Multi-Tasking Obstacles

We’re having a mini-series here on Agility Fusion- Multi-tasking obstacles! Look for one (or more) posts on how you can make obstacles work for you each week!

We’re kicking the series off with a fairly new item. Freestanding base Competition Adjustable Jumps are perfect for less than perfect ground training- but what else are they good for?

I’ve found them useful for weaves- not a full set, no, but I’ve used them as four weaves, just to practice with since I was too lazy to get a weave set out. Quick doesn’t really know how to weave yet, but he and I had fun weaving in and out! Just take the jump bars off and turn them so their jump cups are away from the dog. I know some think that this leads a dog to not recognize the obstacle, but I want to teach Quick very good obstacle discrimination, so he’ll know when a jump is a jump and when it’s something to just go between.

You can also use the uprights to teach handling skills as you guide the dog around the upright and slowly work in more and more distance. You’ll be gambling in no time!

Why should, or shouldn’t you multipurpose obstacles?

Next week: Tunnels!

3 Comments on “Multi-Tasking Obstacles

  1. You can use a multitude of items to training beginning weaves—bathroom plungers in the living room—-step in fence posts outside….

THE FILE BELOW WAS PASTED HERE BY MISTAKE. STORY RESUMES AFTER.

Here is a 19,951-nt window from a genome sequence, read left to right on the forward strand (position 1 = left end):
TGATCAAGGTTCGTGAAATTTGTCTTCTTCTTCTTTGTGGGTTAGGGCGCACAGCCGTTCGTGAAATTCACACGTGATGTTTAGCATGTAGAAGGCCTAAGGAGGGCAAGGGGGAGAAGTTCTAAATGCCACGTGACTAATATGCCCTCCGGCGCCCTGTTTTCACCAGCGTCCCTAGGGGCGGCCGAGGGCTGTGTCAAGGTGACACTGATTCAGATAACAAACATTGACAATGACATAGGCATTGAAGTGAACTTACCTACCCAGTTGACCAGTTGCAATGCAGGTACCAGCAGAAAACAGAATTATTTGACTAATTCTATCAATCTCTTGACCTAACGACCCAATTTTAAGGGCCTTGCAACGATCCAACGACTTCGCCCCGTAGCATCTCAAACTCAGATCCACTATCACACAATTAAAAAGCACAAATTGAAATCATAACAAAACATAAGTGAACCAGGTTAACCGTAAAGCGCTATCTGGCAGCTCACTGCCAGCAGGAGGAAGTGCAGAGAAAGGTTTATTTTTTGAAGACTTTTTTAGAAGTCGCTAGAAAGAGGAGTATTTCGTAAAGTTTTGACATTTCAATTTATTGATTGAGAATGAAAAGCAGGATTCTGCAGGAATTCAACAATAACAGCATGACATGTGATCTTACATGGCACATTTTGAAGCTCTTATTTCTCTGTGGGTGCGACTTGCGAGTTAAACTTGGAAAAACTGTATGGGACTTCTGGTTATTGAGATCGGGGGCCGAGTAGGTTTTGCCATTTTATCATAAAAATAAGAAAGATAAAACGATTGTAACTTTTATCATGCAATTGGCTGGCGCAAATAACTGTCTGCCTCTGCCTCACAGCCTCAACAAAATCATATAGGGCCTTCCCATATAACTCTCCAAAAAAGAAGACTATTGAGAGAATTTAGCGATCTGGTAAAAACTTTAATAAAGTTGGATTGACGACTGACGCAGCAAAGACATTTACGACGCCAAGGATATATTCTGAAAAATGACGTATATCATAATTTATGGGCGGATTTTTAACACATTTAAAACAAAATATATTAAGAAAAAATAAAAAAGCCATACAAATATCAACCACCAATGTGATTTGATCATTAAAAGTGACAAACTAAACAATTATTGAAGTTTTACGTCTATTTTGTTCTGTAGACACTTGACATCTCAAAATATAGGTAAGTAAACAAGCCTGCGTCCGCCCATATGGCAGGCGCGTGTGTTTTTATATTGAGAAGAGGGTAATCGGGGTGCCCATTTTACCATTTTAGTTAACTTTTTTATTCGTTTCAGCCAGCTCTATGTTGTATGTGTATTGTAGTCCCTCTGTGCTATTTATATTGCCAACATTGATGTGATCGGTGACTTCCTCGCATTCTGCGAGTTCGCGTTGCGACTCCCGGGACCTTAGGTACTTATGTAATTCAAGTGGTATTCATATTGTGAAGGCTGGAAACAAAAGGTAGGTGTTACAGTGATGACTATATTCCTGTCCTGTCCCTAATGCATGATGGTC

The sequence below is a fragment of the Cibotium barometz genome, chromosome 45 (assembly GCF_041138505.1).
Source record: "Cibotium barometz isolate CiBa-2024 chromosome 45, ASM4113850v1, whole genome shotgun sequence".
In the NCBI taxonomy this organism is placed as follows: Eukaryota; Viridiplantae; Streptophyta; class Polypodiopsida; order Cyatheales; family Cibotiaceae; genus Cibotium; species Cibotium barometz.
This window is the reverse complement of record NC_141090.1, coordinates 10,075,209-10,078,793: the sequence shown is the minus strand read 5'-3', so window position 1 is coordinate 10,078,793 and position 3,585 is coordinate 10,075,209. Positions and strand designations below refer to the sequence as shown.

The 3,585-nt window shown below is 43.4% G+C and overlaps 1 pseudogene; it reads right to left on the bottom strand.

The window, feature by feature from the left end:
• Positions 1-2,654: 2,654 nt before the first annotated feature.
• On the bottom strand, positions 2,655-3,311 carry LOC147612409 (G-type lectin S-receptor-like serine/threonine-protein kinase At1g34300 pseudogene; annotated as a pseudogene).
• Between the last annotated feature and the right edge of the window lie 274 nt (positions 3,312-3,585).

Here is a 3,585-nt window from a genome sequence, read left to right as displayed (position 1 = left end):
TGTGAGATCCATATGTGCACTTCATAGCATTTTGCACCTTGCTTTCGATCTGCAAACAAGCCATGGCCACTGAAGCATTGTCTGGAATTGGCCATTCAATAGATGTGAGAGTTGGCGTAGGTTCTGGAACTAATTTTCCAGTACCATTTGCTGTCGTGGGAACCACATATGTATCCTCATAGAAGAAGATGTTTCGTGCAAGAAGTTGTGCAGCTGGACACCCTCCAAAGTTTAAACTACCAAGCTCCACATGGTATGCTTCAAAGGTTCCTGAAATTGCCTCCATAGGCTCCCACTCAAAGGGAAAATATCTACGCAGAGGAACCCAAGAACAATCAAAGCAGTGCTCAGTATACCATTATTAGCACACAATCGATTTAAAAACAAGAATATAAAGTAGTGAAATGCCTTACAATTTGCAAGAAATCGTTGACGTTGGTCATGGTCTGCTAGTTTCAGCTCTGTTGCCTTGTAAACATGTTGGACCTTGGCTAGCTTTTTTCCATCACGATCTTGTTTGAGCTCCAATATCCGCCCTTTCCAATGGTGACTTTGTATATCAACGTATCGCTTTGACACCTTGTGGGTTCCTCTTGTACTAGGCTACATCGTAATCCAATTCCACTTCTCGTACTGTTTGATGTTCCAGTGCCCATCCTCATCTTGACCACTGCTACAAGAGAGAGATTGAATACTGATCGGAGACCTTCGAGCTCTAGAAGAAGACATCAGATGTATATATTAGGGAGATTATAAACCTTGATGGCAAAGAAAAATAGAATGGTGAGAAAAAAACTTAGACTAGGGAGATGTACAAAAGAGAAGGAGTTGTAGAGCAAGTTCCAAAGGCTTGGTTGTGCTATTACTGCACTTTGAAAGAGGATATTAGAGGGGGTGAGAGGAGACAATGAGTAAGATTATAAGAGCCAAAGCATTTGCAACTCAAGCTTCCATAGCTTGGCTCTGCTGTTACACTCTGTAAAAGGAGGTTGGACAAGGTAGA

Until the dog begins to really weave,IMHO no harm in multitasking the equipment.

  2. I think this may just serve to promote less than perfect performance for the intended obstacles. I am a fan of precision and if you are using jump bases for weaves–well, that isn’t the same structure as weave poles, or spacing, and then there is the ground bar instead of flat metal that the dog will have to navigate.

    • Hi K – thanks for the input! Yes, definitely if you were using a fixed-base jump I would NOT suggest it, but if you’re using a free-standing base, which is what I am suggesting, it would be essentially the same as stick in the ground weaves. Good point about the precision though!